Google opens up more about FBI requests for personal info

Google opens up more about FBI requests for personal info

Summary: Although previously prohibited, Google can now include more data about information requests from the FBI in its transparency reports.


In a follow up to its annual transparency reports, Google is shedding a little more light about what it does with requests for personal data from law enforcement officials.

Specifically, the Internet giant has issued a memo explaining what it does about a National Security Letter (NSL) from the U.S. Federal Bureau of Investigation.

See also: Google: User-data requests have increased by 70 percent since 2009 | Google Transparency Report: U.S. accounts for most user data requests

Richard Salgado, legal director for law enforcement and information security at Google, explained in a blog post on Tuesday that data related to NSLs will be included in the Transparency Report from now on.

Here's a snippet about how NSLs are submitted to Google, according to Salgado:

When conducting national security investigations, the U.S. Federal Bureau of Investigation can issue a National Security Letter (NSL) to obtain identifying information about a subscriber from telephone and Internet companies. The FBI has the authority to prohibit companies from talking about these requests. But we’ve been trying to find a way to provide more information about the NSLs we get—particularly as people have voiced concerns about the increase in their use since 9/11.

As a starting point for disclosing information about NSLs, Google charted how many NSLs it received since 2009, as seen in the table above.

However, Salgado admitted that these are only numerical ranges, citing that the FBI and the U.S. Justice Department have "concerns" about releasing exact numbers that could reveal sensitive information related to ongoing investigations.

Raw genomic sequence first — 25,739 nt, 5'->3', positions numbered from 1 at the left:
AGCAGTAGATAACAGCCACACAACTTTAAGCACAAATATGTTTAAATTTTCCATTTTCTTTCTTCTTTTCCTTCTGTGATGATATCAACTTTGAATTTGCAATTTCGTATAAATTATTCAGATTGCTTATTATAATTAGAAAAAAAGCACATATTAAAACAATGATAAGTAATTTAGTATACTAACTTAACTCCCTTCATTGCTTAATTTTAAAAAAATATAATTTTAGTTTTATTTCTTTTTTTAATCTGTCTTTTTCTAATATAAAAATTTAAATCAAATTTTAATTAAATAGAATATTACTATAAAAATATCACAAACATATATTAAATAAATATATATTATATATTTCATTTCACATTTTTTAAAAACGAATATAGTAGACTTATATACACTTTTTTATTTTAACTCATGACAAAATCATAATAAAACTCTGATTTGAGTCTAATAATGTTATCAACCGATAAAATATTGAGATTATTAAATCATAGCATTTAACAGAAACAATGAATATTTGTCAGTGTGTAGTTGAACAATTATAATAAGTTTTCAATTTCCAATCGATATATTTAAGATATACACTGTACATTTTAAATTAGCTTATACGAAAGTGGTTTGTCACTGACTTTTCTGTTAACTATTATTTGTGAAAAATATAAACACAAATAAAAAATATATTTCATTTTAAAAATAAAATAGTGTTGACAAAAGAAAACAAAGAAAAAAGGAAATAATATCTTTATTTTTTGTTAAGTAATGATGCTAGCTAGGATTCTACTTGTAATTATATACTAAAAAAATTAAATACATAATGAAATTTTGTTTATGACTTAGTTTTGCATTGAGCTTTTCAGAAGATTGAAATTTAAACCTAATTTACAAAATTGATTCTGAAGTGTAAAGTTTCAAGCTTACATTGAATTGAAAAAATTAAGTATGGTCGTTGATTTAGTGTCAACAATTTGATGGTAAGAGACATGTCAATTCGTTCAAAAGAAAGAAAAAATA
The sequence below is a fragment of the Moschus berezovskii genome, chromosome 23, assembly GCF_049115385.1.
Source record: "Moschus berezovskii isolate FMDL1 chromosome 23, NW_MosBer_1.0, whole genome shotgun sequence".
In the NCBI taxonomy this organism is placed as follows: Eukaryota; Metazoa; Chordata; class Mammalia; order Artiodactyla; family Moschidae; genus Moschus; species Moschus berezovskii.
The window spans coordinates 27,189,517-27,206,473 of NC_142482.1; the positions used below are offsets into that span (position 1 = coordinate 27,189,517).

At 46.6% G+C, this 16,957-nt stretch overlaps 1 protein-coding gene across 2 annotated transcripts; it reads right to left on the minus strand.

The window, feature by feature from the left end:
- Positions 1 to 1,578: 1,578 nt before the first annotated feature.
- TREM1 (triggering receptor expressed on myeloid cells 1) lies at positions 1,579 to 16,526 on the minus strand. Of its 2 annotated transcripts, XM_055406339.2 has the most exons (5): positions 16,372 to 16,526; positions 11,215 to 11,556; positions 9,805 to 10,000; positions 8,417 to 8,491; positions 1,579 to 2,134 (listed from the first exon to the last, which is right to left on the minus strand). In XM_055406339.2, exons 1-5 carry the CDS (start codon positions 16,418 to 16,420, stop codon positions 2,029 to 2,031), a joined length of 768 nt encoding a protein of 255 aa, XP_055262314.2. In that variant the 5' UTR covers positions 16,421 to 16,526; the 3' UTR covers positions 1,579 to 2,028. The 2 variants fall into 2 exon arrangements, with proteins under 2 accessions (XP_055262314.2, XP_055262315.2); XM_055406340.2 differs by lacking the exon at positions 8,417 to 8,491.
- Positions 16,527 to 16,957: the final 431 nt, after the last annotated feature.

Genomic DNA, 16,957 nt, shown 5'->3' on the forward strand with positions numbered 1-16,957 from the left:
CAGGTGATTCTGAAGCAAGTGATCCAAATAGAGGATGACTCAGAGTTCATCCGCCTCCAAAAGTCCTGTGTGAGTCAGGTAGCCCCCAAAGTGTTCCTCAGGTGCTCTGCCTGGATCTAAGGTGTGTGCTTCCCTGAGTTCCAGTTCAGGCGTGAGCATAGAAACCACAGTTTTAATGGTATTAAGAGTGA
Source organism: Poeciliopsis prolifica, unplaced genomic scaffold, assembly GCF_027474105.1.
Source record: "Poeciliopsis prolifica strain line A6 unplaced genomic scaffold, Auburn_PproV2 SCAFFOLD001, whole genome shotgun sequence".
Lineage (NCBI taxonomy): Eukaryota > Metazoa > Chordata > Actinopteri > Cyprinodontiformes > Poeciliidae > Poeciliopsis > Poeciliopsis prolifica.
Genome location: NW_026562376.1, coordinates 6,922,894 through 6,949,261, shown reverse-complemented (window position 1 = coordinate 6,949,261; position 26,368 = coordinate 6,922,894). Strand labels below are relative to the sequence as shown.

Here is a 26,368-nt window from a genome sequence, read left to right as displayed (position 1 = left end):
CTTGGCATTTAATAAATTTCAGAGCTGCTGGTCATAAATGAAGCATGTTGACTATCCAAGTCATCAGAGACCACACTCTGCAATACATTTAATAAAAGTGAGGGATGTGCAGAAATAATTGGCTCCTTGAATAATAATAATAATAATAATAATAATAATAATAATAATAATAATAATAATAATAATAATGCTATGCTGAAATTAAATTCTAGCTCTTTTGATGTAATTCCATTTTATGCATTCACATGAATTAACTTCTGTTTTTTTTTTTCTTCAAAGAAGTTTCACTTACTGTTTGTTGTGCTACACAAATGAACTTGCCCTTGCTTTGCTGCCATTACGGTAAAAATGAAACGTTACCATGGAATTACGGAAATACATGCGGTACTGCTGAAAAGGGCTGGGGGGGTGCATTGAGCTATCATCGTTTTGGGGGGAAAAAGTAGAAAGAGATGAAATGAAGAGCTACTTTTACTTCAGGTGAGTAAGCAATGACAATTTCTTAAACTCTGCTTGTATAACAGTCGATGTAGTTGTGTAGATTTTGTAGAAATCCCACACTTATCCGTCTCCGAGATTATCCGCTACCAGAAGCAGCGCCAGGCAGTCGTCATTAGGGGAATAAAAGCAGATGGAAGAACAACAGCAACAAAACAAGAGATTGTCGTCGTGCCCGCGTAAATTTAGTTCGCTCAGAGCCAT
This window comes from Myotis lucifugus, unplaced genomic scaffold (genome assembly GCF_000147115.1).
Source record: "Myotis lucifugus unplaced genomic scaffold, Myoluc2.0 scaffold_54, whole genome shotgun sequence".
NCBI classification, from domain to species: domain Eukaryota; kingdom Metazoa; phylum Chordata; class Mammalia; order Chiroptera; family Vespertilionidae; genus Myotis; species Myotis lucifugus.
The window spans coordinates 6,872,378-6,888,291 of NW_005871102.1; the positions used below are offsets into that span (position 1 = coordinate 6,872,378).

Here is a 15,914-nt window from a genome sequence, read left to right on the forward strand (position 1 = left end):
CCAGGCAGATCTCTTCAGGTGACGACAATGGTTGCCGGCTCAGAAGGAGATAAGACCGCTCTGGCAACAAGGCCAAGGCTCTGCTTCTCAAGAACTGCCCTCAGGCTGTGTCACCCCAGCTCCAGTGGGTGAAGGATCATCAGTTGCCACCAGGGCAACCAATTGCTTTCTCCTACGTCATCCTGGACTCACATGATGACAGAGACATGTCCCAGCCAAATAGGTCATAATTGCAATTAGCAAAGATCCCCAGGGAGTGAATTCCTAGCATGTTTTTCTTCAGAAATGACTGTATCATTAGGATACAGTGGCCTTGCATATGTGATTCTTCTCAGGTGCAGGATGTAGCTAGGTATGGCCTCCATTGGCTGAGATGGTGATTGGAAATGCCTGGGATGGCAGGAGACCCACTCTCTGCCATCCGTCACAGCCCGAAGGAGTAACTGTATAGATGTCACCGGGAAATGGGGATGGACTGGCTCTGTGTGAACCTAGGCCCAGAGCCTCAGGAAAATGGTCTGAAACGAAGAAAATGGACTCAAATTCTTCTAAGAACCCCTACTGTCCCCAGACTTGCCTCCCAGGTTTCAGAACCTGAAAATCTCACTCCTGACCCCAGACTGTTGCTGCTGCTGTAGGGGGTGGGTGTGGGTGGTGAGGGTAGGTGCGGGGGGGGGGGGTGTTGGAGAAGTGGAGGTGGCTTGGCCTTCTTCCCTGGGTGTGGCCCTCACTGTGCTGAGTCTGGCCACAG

Nevertheless, Salgado asserted that Google will continue to publish ranges about NSLs from the FBI on an annual basis.

Image via The Google Public Policy Blog

Topics: Government, Google, Government US, Legal, Privacy

Kick off your day with ZDNet's daily email newsletter. It's the freshest tech news and opinion, served hot. Get it.


Log in or register to join the discussion
  • a range... (?)

    Those aren't ranges, they're jokes. How the heck to do you extract any trends from nebulous information like that? Useless.
  • a range... (?)

    Those aren't ranges, they're jokes. How the heck to do you extract any trends from nebulous information like that? Useless.
  • a range... (?)

    Those aren't ranges, they're jokes. How the heck to do you extract any trends from nebulous information like that? Useless.
  • Google's Table

    It's good you eventually clarified that this was Google's table. When you started off using the word "we've" I thought this was ZDNET's table.

    As someone else pointed out, the data from the table is pretty useless. If they gave us actual numbers instead of vague ranges, it would mean something. Needless to say, Google is trying to convince us that they are being "open" but are not really.